- Levamisole can thin out the prefrontal cortex and affect cognitive skills.
- Government health programs should encourage testing of cocaine for purity.
A study on flies may hold the key to future addiction treatments.
- A new study suggests that drinking alcohol can affect how memories are stored away as good or bad.
- This may have drastic implications for how addiction is caused and how people recall intoxication.
- The findings may one day lead to a new form of treatment for those suffering from addiction.
Political division is nothing new. Throughout American history there have been numerous flare ups in which the political arena was more than just tense but incideniary. In a letter addressed to William Hamilton in 1800, Thomas Jefferson once lamented about how an emotional fervor had swept over the populace in regards to a certain political issue at the time. It disturbed him greatly to see how these political issues seemed to seep into every area of life and even affect people's interpersonal relationships. At one point in the letter he states:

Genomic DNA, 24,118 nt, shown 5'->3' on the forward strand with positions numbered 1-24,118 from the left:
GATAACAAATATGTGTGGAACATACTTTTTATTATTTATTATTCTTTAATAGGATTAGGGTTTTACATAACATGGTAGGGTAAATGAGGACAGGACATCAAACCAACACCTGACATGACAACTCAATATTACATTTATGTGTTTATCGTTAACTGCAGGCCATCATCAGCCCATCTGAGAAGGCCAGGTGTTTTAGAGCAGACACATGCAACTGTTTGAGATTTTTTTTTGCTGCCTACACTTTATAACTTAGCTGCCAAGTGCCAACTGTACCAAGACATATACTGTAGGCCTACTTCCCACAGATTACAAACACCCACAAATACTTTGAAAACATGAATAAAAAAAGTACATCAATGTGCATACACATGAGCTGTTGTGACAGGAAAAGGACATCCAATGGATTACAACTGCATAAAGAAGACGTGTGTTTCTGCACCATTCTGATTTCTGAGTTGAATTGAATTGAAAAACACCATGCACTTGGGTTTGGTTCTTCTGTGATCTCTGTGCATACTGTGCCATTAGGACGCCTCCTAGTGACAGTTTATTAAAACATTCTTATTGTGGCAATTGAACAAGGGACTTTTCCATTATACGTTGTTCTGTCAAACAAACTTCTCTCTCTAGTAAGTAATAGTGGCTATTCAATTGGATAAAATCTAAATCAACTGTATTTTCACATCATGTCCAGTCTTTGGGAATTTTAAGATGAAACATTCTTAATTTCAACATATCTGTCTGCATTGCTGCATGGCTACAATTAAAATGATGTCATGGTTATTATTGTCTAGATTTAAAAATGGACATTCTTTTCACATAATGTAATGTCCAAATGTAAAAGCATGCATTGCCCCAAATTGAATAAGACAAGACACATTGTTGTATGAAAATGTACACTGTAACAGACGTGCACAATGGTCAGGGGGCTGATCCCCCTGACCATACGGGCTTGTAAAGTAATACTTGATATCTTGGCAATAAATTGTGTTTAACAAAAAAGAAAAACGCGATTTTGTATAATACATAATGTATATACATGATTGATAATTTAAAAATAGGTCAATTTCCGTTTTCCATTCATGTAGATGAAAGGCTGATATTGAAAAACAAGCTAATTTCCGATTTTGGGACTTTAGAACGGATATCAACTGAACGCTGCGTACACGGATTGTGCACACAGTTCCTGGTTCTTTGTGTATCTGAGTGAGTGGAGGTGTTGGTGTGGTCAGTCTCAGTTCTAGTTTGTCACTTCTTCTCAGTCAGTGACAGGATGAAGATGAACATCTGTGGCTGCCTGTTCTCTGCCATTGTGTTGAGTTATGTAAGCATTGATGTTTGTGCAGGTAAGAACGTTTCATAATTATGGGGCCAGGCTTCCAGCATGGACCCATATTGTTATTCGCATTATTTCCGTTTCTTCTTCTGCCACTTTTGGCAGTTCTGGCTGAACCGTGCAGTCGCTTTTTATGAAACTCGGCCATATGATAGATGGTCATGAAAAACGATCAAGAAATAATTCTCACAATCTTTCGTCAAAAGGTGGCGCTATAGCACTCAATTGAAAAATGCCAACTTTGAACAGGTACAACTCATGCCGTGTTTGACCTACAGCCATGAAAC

"I never considered a difference of opinion in politics, in religion, in philosophy, as cause for withdrawing from a friend."
Today, we Americans find ourselves in a similar situation, with our political environment even more splintered due to a number of factors. The advent of mass digital media, siloed identity-driven political groups, and a societal lack of understanding of basic discursive fundamentals all contribute to the problem.
Civil discourse has fallen to an all time low.
The question that the American populace needs to ask itself now is: how do we fix it?
Discursive fundamentals need to be taught to preserve free expression
In a 2017 Free Speech and Tolerance Survey by Cato, it was found that 71% of Americans believe that political correctness had silenced important discussions necessary to our society. Many have pointed to draconian university policies regarding political correctness as a contributing factor to this phenomenon.